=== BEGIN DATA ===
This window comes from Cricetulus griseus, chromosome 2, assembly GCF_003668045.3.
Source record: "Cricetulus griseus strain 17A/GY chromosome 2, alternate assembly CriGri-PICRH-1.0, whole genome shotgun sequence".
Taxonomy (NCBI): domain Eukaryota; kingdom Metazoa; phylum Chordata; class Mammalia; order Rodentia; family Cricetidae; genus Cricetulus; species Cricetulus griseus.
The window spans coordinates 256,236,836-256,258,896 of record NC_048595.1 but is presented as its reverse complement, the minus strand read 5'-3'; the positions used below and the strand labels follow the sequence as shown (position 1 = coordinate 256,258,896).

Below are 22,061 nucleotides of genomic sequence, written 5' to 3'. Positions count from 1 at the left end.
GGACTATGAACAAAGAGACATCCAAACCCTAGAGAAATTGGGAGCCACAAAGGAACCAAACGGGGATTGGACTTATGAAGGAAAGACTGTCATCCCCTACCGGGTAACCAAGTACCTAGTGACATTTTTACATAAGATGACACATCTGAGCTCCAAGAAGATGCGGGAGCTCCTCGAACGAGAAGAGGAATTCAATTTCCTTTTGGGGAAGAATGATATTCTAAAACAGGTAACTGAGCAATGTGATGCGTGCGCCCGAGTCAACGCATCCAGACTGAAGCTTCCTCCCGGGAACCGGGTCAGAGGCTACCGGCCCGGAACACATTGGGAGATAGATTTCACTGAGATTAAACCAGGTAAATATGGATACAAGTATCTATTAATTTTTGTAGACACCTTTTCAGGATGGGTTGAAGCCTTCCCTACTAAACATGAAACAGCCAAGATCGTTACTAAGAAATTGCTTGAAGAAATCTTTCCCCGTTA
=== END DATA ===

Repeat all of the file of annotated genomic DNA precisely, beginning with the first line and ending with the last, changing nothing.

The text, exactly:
This window comes from Cricetulus griseus, chromosome 2, assembly GCF_003668045.3.
Source record: "Cricetulus griseus strain 17A/GY chromosome 2, alternate assembly CriGri-PICRH-1.0, whole genome shotgun sequence".
Taxonomy (NCBI): domain Eukaryota; kingdom Metazoa; phylum Chordata; class Mammalia; order Rodentia; family Cricetidae; genus Cricetulus; species Cricetulus griseus.
The window spans coordinates 256,236,836-256,258,896 of record NC_048595.1 but is presented as its reverse complement, the minus strand read 5'-3'; the positions used below and the strand labels follow the sequence as shown (position 1 = coordinate 256,258,896).

Below are 22,061 nucleotides of genomic sequence, written 5' to 3'. Positions count from 1 at the left end.
GGACTATGAACAAAGAGACATCCAAACCCTAGAGAAATTGGGAGCCACAAAGGAACCAAACGGGGATTGGACTTATGAAGGAAAGACTGTCATCCCCTACCGGGTAACCAAGTACCTAGTGACATTTTTACATAAGATGACACATCTGAGCTCCAAGAAGATGCGGGAGCTCCTCGAACGAGAAGAGGAATTCAATTTCCTTTTGGGGAAGAATGATATTCTAAAACAGGTAACTGAGCAATGTGATGCGTGCGCCCGAGTCAACGCATCCAGACTGAAGCTTCCTCCCGGGAACCGGGTCAGAGGCTACCGGCCCGGAACACATTGGGAGATAGATTTCACTGAGATTAAACCAGGTAAATATGGATACAAGTATCTATTAATTTTTGTAGACACCTTTTCAGGATGGGTTGAAGCCTTCCCTACTAAACATGAAACAGCCAAGATCGTTACTAAGAAATTGCTTGAAGAAATCTTTCCCCGTTA